OBJECTIVE: To assess the use of cod-liver oil supplements among Norwegian women and to examine dietary, lifestyle, demographic, and health factors associated with use of this supplement. DESIGN: Cross-sectional study. SETTING AND SUBJECTS: The study is based on data from a food frequency questionnaire from 1998 answered by 37,226 women aged 41-55 y, who in 1991/1992 participated in the Norwegian component of the European Prospective Investigation into Cancer and Nutrition (EPIC). The Norwegian EPIC cohort was based on a random nation-wide sample of Norwegian women. RESULTS: Cod-liver oil supplement use was reported by 44.7% of the participating women. Subjects with higher education, high physical activity level, and body mass index (BMI) in the normal range were more likely to use cod-liver oil supplements. Consumption did also increase with increased age as well as with increased reported consumption of fruits, vegetables, fatty fish, lean fish, and vitamin D (excluding the vitamin D contribution from cod-liver oil). Energy intake was higher among cod-liver oil users than nonusers. Whole-year daily users of cod-liver oil were also more likely to take other dietary supplements (OR=2.45, 95% CI: 2.28-2.62). Never smokers were more likely to use cod-liver oil supplements than current smokers. CONCLUSION: Use of cod-liver oil is associated with several sociodemographic factors, self-reported health issues, and intake of fish, fruit, and vegetables. When assessing the relationship between cod-liver oil use and occurrence of chronic diseases potential confounders need to be considered. Cod-liver oil use seemed not to be matched with vitamin D needs. Thus, emphasis on assessing vitamin D status by measuring levels in blood should be investigated further, in particular, among people living in northern latitudes.
PubMed ID
14679378 View in PubMed
Less detail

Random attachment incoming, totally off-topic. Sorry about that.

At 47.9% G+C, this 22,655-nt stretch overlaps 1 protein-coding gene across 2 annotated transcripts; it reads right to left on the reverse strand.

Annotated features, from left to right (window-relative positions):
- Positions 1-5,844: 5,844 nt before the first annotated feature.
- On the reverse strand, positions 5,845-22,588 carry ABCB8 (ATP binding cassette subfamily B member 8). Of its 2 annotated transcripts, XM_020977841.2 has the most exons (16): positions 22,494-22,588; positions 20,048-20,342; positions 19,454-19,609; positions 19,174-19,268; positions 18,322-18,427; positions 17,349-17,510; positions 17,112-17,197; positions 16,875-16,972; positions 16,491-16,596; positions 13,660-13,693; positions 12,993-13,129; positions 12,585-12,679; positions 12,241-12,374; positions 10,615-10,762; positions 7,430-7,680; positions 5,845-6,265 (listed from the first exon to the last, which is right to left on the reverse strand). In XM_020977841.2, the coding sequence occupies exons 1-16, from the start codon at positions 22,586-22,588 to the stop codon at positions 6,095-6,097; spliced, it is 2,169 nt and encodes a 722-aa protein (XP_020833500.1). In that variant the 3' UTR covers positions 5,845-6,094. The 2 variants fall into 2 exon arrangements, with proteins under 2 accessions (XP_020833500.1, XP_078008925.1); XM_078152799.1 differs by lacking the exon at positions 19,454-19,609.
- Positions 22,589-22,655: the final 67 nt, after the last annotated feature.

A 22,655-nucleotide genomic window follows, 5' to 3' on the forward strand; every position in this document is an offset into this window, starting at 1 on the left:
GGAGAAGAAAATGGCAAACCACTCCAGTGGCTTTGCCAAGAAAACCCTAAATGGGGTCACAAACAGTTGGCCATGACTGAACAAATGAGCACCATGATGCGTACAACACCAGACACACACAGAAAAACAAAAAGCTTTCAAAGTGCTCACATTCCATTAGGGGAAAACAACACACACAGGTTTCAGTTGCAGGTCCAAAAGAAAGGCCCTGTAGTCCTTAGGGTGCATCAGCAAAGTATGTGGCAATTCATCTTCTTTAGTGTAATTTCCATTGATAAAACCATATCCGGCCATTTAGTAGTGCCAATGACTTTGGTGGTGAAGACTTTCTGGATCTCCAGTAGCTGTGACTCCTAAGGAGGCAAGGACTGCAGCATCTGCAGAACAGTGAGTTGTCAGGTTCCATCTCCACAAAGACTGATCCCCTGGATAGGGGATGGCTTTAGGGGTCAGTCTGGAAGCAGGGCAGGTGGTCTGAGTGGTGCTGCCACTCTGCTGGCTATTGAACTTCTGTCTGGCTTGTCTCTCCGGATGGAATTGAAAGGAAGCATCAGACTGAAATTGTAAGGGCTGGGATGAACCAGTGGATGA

Risk for invasive and borderline epithelial ovarian neoplasias following use of hormonal contraceptives: the Norwegian-Swedish Women's Lifestyle and Health Cohort Study.

https://arctichealth.org/en/permalink/ahliterature17824
Source
Br J Cancer. 2004 Apr 5;90(7):1386-91
Publication Type
Article
Date
Apr-5-2004
Author
M. Kumle
E. Weiderpass
T. Braaten
H-O Adami
E. Lund
Author Affiliation
Institute of Community Medicine, Faculty of Medicine, University of Tromsø, N-9037 Tromsø, Norway.
Source
Br J Cancer. 2004 Apr 5;90(7):1386-91
Date
Apr-5-2004
Language
English
Publication Type
Article
Keywords
Adult
Cohort Studies
Contraceptives, Oral, Hormonal - adverse effects
Female
Humans
Middle Aged
Norway - epidemiology
Ovarian Neoplasms - epidemiology
Prospective Studies
Research Support, Non-U.S. Gov't
Research Support, U.S. Gov't, P.H.S.
Risk
Sweden - epidemiology
Time Factors
Abstract
The risk of ovarian epithelial neoplasia following use of hormonal contraceptives (HC) was examined in data from the Norwegian-Swedish Women's Lifestyle and Health cohort including 103551 women aged 30-49 years in 1991-92. Follow-up through 2000 produced 214 incident cases of histologically confirmed epithelial ovarian neoplasias (135 invasive and 79 borderline cases). Using the Cox proportional hazard models, ever having used HC was associated with a decreased relative risk of epithelial ovarian cancer of 0.6 (95% CI 0.5-0.8). The effect of duration of HC use was convincing (P for trend
PubMed ID
15054460 View in PubMed
Less detail

Self-Reported Food Hypersensitivity: Prevalence, Characteristics, and Comorbidities in the Norwegian Women and Cancer Study.

https://arctichealth.org/en/permalink/ahliterature283841
Source
PLoS One. 2016;11(12):e0168653
Publication Type